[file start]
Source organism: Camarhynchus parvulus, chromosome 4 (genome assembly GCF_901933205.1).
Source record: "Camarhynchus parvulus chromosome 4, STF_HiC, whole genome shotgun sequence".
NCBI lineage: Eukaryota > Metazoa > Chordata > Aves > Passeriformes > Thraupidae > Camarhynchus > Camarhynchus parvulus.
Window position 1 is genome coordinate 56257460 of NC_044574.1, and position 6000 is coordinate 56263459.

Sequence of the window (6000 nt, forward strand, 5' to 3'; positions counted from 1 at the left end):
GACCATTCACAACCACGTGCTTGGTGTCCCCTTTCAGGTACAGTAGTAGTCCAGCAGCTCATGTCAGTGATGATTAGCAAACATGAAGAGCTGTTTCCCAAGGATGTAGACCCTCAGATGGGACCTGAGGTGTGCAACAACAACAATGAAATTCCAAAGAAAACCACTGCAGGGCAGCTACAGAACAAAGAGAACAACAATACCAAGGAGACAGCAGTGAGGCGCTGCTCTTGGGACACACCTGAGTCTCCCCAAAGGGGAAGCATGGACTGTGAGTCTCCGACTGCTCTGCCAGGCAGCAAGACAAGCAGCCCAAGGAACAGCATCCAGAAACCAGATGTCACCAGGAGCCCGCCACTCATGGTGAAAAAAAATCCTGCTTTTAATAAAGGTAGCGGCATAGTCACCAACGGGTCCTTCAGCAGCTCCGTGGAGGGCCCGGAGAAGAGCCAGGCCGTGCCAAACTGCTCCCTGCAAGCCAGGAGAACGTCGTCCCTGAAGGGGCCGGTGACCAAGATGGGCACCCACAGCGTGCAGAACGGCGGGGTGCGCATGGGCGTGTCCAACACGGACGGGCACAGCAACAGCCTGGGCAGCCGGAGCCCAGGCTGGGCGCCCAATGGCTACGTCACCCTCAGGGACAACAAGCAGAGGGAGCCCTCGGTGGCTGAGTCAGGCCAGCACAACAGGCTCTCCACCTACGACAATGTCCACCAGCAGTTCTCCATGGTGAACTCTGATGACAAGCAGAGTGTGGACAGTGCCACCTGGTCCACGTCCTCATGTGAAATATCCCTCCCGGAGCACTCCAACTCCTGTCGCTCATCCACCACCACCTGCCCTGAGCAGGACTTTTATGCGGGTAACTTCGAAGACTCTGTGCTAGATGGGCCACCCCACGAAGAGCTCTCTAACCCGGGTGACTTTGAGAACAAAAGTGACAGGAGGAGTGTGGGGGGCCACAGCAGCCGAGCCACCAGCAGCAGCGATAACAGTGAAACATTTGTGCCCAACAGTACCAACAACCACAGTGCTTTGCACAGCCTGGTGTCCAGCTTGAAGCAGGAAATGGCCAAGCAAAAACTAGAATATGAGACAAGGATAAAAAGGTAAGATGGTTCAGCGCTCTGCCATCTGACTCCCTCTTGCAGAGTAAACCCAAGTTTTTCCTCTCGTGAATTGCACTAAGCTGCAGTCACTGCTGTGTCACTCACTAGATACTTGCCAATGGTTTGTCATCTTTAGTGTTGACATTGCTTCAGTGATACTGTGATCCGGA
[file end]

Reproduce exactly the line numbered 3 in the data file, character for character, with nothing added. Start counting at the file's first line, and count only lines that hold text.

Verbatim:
NCBI lineage: Eukaryota > Metazoa > Chordata > Aves > Passeriformes > Thraupidae > Camarhynchus > Camarhynchus parvulus.